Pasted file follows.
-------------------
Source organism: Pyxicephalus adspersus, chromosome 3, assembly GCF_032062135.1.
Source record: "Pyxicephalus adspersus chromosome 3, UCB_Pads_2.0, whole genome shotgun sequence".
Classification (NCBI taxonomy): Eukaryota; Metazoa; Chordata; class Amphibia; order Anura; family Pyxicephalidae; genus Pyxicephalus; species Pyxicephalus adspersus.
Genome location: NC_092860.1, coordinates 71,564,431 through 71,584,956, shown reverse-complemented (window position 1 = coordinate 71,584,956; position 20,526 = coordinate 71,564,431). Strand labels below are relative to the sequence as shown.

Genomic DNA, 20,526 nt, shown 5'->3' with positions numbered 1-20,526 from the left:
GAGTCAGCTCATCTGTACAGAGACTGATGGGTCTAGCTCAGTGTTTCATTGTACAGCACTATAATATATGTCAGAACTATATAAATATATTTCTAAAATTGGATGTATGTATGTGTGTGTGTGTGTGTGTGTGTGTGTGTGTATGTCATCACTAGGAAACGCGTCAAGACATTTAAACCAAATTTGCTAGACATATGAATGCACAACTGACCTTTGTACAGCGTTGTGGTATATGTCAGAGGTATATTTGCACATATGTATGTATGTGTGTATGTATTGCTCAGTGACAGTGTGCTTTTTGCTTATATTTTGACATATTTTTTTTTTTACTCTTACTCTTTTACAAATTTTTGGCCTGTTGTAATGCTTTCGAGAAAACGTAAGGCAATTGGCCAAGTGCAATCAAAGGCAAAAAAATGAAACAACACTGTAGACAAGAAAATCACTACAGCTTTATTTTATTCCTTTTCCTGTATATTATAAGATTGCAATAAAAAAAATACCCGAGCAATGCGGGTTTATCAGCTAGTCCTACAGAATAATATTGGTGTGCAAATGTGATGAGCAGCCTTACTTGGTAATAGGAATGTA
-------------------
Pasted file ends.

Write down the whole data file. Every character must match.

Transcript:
Source organism: Pyxicephalus adspersus, chromosome 3, assembly GCF_032062135.1.
Source record: "Pyxicephalus adspersus chromosome 3, UCB_Pads_2.0, whole genome shotgun sequence".
Classification (NCBI taxonomy): Eukaryota; Metazoa; Chordata; class Amphibia; order Anura; family Pyxicephalidae; genus Pyxicephalus; species Pyxicephalus adspersus.
Genome location: NC_092860.1, coordinates 71,564,431 through 71,584,956, shown reverse-complemented (window position 1 = coordinate 71,584,956; position 20,526 = coordinate 71,564,431). Strand labels below are relative to the sequence as shown.

Genomic DNA, 20,526 nt, shown 5'->3' with positions numbered 1-20,526 from the left:
GAGTCAGCTCATCTGTACAGAGACTGATGGGTCTAGCTCAGTGTTTCATTGTACAGCACTATAATATATGTCAGAACTATATAAATATATTTCTAAAATTGGATGTATGTATGTGTGTGTGTGTGTGTGTGTGTGTGTGTGTATGTCATCACTAGGAAACGCGTCAAGACATTTAAACCAAATTTGCTAGACATATGAATGCACAACTGACCTTTGTACAGCGTTGTGGTATATGTCAGAGGTATATTTGCACATATGTATGTATGTGTGTATGTATTGCTCAGTGACAGTGTGCTTTTTGCTTATATTTTGACATATTTTTTTTTTTACTCTTACTCTTTTACAAATTTTTGGCCTGTTGTAATGCTTTCGAGAAAACGTAAGGCAATTGGCCAAGTGCAATCAAAGGCAAAAAAATGAAACAACACTGTAGACAAGAAAATCACTACAGCTTTATTTTATTCCTTTTCCTGTATATTATAAGATTGCAATAAAAAAAATACCCGAGCAATGCGGGTTTATCAGCTAGTCCTACAGAATAATATTGGTGTGCAAATGTGATGAGCAGCCTTACTTGGTAATAGGAATGTA